RESIDENTS have been given a boost after councillors agreed to freeze council tax.
Portsmouth City Council went against its original plans to raise council tax by 1.95 per cent this year following changes made to a government scheme.
Last year, ministers announced that a £700,000 council tax freeze grant would be paid to local authorities which agreed not to put bills up.
At the time, it was decided the grant would only be paid over two years, and the council decided it would make more money in the long run by increasing taxes.
But now the government has decided to give councils the amount every year and allow it to be incorporated into their budgets if they freeze tax – so the council has changed its mind.
The amendment was put forward by Councillor Gerald Vernon-Jackson, leader of the council and Lib Dem group, at a meeting of the full council yesterday.
He said: ‘We would have originally been £2.4m worse off in the third year if we accepted the council tax freeze grant.
‘The reason we have changed our minds is because the government scheme has changed.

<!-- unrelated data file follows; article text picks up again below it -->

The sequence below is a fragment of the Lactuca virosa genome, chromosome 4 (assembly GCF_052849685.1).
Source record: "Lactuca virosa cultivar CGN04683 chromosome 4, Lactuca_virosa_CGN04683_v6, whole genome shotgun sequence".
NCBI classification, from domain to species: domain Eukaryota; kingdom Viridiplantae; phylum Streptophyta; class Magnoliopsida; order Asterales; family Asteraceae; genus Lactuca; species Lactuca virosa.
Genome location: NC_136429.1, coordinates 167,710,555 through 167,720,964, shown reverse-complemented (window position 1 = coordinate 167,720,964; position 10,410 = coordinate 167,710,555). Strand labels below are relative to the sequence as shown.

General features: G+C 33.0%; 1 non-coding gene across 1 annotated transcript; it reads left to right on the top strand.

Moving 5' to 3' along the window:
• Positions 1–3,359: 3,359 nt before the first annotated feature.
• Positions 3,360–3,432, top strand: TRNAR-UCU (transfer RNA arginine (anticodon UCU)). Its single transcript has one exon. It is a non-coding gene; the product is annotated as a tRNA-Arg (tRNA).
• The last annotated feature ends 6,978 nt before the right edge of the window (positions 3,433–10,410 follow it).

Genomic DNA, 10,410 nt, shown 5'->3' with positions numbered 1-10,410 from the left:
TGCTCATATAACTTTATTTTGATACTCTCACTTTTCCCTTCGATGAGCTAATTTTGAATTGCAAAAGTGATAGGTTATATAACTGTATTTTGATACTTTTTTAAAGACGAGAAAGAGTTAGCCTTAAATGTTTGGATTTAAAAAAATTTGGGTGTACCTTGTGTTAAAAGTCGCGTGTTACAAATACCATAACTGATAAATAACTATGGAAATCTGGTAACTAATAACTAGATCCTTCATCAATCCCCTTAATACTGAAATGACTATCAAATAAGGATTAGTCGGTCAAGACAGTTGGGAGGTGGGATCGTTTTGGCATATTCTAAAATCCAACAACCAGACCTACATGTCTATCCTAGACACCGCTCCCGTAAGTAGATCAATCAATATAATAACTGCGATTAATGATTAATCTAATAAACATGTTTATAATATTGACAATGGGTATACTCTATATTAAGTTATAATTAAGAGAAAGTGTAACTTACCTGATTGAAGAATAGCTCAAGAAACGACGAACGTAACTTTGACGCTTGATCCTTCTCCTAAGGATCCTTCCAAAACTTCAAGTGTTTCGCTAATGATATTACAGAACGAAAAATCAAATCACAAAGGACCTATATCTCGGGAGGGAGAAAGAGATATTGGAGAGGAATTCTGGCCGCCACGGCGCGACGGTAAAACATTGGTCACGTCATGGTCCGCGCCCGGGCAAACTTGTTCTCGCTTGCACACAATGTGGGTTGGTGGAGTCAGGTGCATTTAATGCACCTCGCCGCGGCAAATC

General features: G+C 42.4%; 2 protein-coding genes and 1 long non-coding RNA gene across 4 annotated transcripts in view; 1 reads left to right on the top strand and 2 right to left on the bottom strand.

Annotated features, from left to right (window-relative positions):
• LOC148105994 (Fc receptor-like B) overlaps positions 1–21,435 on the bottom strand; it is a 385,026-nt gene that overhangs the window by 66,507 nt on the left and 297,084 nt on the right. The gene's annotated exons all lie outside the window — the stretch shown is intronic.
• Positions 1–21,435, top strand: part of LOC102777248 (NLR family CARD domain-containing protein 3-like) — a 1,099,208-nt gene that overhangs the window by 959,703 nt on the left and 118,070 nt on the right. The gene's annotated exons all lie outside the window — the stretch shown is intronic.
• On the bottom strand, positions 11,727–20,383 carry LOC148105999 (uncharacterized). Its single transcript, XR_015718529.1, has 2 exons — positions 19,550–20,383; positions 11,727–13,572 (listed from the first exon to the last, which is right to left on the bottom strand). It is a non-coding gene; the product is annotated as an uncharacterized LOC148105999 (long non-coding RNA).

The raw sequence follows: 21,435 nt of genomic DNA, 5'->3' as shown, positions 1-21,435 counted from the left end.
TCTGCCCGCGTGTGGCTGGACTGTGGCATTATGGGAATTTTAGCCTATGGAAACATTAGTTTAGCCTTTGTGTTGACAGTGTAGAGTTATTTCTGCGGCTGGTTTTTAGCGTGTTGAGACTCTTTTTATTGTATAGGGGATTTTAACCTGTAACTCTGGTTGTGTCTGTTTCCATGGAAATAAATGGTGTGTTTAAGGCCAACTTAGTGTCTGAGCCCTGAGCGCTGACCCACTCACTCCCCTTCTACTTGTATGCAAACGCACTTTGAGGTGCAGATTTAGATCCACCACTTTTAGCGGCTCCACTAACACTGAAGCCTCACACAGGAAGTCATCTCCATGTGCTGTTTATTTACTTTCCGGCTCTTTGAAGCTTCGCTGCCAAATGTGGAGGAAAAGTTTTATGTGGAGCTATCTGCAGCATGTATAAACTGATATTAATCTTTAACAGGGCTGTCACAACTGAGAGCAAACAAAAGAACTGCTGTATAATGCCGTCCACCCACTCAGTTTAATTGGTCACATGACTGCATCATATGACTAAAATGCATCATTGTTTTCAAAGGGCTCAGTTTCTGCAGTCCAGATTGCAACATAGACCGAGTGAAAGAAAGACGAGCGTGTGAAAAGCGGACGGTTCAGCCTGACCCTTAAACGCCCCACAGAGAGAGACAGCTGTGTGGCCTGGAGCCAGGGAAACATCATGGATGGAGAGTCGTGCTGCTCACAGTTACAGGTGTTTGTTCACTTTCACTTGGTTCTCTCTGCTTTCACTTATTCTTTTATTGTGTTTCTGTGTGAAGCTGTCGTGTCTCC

‘It means we are able to keep the council tax low and protect services.’
The Conservative group welcomed the move as it was what it originally proposed at a budget meeting in November.
Cllr Donna Jones, Conservative group leader, said: ‘I am delighted that this year, the Lib Dems has listened to my sensible proposals and freezing the council tax.’
But Cllr John Ferrett, Labour group leader, blasted the way the new proposal had quickly been put together by the council leader – especially as the first he even knew about it was via Twitter before the meeting.
He felt the public should have been consulted, in light of cuts that have been imposed to services.
‘We found out from a person on Twitter that there would be a council tax freeze,’ he said.
‘We were told this was going to be rubber-stamping affair.
‘Now, we are being bullied into a council tax freeze, which is something we could have been consulted on. The public could have been consulted.’
Properties under tax bands A, B and C – which 87 per cent of Portsmouth residents come under – will therefore continue to pay £925.80, £1,080.10 and £1,234.10 a year, as opposed to £941.04, £1,097.88 and £1,411.56. Meanwhile, fears that a lollipop person wouldn’t be reinstated in Court Lane at its junctions with Lonsdale Avenue and Hilary Avenue, in Cosham, were alleviated.
Cllr Jason Fazackarley, cabinet member for traffic and transport, said two people had expressed an interest and were due to undergo CRB checks.